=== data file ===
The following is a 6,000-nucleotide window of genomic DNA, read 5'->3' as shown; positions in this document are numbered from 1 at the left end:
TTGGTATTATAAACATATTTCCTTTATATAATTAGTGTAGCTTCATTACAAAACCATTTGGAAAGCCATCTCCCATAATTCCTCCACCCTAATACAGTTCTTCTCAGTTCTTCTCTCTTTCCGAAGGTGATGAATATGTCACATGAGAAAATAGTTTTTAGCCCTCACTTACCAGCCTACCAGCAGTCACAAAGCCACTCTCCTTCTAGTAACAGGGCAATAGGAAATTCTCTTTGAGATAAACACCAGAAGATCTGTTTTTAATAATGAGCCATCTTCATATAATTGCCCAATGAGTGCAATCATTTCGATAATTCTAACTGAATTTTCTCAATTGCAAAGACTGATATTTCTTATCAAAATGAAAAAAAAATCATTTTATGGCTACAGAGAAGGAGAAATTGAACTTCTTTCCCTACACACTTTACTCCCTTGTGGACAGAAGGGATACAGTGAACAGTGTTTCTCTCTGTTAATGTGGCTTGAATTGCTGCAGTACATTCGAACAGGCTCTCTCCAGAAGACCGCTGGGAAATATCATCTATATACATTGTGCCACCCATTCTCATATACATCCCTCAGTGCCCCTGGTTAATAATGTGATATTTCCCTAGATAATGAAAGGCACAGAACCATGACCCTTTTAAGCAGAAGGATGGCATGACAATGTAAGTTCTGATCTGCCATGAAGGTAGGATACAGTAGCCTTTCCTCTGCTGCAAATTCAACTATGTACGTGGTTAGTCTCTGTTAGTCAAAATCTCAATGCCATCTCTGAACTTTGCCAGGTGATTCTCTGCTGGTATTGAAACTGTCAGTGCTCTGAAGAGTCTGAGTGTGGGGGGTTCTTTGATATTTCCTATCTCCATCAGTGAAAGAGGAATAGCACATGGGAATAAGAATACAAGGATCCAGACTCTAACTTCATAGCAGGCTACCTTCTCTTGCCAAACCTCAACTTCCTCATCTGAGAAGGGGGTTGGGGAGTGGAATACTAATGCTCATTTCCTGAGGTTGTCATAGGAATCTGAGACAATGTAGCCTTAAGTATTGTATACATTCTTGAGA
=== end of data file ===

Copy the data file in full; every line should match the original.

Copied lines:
The following is a 6,000-nucleotide window of genomic DNA, read 5'->3' as shown; positions in this document are numbered from 1 at the left end:
TTGGTATTATAAACATATTTCCTTTATATAATTAGTGTAGCTTCATTACAAAACCATTTGGAAAGCCATCTCCCATAATTCCTCCACCCTAATACAGTTCTTCTCAGTTCTTCTCTCTTTCCGAAGGTGATGAATATGTCACATGAGAAAATAGTTTTTAGCCCTCACTTACCAGCCTACCAGCAGTCACAAAGCCACTCTCCTTCTAGTAACAGGGCAATAGGAAATTCTCTTTGAGATAAACACCAGAAGATCTGTTTTTAATAATGAGCCATCTTCATATAATTGCCCAATGAGTGCAATCATTTCGATAATTCTAACTGAATTTTCTCAATTGCAAAGACTGATATTTCTTATCAAAATGAAAAAAAAATCATTTTATGGCTACAGAGAAGGAGAAATTGAACTTCTTTCCCTACACACTTTACTCCCTTGTGGACAGAAGGGATACAGTGAACAGTGTTTCTCTCTGTTAATGTGGCTTGAATTGCTGCAGTACATTCGAACAGGCTCTCTCCAGAAGACCGCTGGGAAATATCATCTATATACATTGTGCCACCCATTCTCATATACATCCCTCAGTGCCCCTGGTTAATAATGTGATATTTCCCTAGATAATGAAAGGCACAGAACCATGACCCTTTTAAGCAGAAGGATGGCATGACAATGTAAGTTCTGATCTGCCATGAAGGTAGGATACAGTAGCCTTTCCTCTGCTGCAAATTCAACTATGTACGTGGTTAGTCTCTGTTAGTCAAAATCTCAATGCCATCTCTGAACTTTGCCAGGTGATTCTCTGCTGGTATTGAAACTGTCAGTGCTCTGAAGAGTCTGAGTGTGGGGGGTTCTTTGATATTTCCTATCTCCATCAGTGAAAGAGGAATAGCACATGGGAATAAGAATACAAGGATCCAGACTCTAACTTCATAGCAGGCTACCTTCTCTTGCCAAACCTCAACTTCCTCATCTGAGAAGGGGGTTGGGGAGTGGAATACTAATGCTCATTTCCTGAGGTTGTCATAGGAATCTGAGACAATGTAGCCTTAAGTATTGTATACATTCTTGAGA